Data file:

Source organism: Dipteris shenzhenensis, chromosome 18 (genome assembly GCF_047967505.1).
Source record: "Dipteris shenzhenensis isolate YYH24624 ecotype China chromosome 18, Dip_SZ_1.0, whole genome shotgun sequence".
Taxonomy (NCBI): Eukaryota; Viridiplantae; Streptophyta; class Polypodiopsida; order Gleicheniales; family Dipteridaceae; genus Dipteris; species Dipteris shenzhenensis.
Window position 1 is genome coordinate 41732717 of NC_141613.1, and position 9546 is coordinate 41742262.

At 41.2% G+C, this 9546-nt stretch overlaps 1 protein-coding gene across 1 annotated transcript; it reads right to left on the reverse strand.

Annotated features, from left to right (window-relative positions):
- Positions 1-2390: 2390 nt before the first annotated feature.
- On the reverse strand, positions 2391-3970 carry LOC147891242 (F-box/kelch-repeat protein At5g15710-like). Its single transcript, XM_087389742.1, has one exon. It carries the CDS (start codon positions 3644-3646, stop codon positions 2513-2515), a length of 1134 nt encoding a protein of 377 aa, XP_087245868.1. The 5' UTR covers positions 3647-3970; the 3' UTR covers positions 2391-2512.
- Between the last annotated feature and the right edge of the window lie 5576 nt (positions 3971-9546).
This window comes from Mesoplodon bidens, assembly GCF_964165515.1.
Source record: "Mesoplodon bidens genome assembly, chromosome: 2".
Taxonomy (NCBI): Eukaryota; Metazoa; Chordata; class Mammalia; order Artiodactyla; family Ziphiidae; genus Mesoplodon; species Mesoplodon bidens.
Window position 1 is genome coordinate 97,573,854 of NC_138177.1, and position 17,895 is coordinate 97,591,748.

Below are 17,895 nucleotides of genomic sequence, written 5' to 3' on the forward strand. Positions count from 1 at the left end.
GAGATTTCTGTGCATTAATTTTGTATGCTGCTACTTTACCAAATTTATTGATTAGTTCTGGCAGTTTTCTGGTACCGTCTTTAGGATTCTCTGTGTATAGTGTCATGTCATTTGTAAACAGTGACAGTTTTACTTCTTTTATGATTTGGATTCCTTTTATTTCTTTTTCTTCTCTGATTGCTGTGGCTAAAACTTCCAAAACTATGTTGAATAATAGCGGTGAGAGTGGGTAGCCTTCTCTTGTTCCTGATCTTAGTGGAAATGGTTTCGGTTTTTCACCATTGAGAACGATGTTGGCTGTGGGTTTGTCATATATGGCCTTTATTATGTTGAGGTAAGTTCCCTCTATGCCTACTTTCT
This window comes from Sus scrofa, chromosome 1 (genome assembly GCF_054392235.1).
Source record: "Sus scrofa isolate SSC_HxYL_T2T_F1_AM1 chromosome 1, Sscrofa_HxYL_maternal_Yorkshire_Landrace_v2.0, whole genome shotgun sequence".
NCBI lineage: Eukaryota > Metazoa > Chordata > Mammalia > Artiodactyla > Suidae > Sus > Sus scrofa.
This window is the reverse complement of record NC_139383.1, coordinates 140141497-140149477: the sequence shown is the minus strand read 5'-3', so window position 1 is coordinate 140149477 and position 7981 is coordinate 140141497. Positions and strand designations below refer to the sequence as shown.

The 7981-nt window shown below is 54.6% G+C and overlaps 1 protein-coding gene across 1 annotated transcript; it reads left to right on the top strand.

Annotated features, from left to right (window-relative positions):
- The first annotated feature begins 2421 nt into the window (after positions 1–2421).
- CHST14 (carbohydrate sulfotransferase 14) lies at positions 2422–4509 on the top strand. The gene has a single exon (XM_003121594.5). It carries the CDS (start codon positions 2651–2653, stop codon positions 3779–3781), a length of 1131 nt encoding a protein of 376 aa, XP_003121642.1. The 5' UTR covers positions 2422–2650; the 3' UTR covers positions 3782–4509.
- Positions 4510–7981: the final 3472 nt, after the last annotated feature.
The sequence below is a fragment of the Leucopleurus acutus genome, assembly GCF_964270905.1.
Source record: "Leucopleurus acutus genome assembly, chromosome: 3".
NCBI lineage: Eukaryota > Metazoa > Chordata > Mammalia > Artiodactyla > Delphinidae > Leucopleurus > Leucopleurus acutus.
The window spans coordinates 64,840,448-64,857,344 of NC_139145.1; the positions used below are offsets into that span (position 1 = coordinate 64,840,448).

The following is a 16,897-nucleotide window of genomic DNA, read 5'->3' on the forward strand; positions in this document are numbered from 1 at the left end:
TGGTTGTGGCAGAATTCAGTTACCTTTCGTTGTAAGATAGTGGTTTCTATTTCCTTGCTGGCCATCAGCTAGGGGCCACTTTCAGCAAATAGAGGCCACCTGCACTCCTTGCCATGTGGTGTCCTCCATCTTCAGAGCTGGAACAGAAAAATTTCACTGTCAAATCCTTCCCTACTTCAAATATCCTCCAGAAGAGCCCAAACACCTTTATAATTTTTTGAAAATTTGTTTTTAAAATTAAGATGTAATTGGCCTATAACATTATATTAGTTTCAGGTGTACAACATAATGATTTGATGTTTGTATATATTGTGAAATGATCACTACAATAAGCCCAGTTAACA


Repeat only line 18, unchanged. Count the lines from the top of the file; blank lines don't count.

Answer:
NCBI lineage: Eukaryota > Metazoa > Chordata > Mammalia > Artiodactyla > Suidae > Sus > Sus scrofa.